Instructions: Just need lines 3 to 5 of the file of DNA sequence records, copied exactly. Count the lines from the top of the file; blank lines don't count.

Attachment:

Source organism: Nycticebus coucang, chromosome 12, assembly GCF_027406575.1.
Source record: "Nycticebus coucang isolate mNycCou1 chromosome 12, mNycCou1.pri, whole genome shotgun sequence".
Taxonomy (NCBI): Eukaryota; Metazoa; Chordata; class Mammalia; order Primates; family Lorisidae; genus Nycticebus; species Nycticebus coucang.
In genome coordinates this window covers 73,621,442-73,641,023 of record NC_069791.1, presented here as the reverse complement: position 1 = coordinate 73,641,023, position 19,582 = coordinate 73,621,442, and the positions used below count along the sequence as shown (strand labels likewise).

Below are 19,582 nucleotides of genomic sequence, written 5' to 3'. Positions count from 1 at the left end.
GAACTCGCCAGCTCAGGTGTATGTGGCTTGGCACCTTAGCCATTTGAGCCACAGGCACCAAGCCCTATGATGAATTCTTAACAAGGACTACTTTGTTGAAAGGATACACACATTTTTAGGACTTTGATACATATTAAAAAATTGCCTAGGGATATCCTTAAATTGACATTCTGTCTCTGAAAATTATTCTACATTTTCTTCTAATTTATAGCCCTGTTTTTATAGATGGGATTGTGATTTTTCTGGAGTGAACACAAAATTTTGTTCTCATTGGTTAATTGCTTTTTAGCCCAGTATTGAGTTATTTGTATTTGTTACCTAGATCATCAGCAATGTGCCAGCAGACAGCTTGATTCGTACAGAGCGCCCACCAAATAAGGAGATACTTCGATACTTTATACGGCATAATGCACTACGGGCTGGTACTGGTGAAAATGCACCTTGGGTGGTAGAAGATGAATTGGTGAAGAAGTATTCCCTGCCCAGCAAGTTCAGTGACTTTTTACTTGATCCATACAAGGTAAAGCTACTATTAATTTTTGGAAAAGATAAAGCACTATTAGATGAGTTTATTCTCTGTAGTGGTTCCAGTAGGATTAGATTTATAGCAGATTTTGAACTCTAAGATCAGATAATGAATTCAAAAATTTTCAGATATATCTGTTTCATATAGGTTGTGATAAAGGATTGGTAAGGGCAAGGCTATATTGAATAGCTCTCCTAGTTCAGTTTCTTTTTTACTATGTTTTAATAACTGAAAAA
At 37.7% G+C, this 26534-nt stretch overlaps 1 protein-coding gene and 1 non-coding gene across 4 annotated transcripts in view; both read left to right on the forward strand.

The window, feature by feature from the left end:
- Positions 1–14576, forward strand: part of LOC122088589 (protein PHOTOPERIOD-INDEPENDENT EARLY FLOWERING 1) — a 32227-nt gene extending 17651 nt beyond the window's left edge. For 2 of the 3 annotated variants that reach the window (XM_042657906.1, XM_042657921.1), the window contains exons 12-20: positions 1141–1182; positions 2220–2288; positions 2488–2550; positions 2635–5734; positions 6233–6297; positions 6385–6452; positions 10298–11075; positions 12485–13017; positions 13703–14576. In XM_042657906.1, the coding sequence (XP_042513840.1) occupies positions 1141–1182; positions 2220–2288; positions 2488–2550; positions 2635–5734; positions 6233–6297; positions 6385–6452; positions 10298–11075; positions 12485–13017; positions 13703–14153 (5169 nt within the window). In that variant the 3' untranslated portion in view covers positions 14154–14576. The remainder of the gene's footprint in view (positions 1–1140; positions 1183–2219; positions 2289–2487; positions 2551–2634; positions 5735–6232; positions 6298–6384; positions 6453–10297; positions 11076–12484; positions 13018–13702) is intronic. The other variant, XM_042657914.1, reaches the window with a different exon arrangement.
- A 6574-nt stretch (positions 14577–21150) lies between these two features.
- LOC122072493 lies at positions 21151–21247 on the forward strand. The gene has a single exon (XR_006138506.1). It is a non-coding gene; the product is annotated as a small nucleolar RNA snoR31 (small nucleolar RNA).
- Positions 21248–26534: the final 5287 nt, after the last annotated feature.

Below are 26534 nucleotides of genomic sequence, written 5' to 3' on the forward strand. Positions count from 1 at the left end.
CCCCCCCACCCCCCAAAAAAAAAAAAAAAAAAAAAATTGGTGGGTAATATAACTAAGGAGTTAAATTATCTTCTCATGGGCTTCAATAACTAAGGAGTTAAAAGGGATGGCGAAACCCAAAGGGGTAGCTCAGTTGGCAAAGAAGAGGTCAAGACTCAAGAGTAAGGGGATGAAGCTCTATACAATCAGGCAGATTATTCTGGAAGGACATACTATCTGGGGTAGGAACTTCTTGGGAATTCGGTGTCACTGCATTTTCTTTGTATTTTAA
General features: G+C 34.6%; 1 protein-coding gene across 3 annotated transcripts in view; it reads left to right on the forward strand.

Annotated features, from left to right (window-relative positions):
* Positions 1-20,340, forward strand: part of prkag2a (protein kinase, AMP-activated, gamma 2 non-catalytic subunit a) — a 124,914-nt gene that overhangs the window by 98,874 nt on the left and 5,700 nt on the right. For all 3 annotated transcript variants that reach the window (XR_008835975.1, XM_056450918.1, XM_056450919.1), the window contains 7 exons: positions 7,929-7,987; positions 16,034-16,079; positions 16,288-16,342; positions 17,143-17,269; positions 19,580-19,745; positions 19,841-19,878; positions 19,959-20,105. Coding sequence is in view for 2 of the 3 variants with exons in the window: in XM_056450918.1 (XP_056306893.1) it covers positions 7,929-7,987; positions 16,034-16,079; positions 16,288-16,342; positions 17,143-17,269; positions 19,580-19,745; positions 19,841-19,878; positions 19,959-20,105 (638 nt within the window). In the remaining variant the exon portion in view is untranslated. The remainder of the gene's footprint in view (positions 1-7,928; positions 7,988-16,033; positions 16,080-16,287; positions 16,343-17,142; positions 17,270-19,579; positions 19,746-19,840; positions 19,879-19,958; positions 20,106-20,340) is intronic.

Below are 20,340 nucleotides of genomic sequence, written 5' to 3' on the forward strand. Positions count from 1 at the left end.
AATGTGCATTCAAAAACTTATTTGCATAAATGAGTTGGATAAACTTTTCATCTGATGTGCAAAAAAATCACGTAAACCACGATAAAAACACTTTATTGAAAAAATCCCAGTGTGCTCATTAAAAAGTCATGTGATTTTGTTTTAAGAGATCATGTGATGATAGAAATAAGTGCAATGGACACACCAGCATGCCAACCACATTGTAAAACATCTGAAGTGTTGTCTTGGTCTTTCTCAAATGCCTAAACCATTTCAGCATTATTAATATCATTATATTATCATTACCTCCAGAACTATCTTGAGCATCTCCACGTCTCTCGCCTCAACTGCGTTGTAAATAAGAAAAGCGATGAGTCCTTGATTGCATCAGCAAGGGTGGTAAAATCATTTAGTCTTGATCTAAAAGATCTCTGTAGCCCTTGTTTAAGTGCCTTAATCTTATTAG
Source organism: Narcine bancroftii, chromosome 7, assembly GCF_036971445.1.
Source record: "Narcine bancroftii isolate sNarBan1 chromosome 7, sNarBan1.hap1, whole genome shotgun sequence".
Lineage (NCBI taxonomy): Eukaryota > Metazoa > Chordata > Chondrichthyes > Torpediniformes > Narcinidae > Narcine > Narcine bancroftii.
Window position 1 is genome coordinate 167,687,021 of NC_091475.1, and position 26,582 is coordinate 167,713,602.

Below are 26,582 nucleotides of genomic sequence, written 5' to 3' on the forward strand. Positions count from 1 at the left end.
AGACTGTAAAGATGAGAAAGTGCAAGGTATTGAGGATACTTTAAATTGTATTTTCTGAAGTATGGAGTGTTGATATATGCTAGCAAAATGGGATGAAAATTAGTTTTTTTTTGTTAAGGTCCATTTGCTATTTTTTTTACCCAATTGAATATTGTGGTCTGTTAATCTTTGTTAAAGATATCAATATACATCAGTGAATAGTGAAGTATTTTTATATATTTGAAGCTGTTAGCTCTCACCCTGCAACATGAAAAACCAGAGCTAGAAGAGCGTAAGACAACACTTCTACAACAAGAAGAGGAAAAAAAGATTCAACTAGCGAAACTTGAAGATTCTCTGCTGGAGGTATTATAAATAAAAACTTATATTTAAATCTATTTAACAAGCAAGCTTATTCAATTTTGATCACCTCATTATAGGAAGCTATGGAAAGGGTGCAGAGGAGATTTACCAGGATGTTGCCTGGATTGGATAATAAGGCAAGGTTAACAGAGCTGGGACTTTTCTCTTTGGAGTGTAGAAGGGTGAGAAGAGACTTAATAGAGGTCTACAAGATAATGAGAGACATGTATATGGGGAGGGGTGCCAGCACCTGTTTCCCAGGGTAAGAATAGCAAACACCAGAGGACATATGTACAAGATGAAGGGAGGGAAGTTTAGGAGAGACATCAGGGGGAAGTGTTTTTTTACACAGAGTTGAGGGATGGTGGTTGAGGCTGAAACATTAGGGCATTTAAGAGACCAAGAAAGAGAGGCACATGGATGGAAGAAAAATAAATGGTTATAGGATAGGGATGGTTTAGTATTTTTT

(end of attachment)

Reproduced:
Taxonomy (NCBI): Eukaryota; Metazoa; Chordata; class Mammalia; order Primates; family Lorisidae; genus Nycticebus; species Nycticebus coucang.
In genome coordinates this window covers 73,621,442-73,641,023 of record NC_069791.1, presented here as the reverse complement: position 1 = coordinate 73,641,023, position 19,582 = coordinate 73,621,442, and the positions used below count along the sequence as shown (strand labels likewise).

Below are 19,582 nucleotides of genomic sequence, written 5' to 3'. Positions count from 1 at the left end.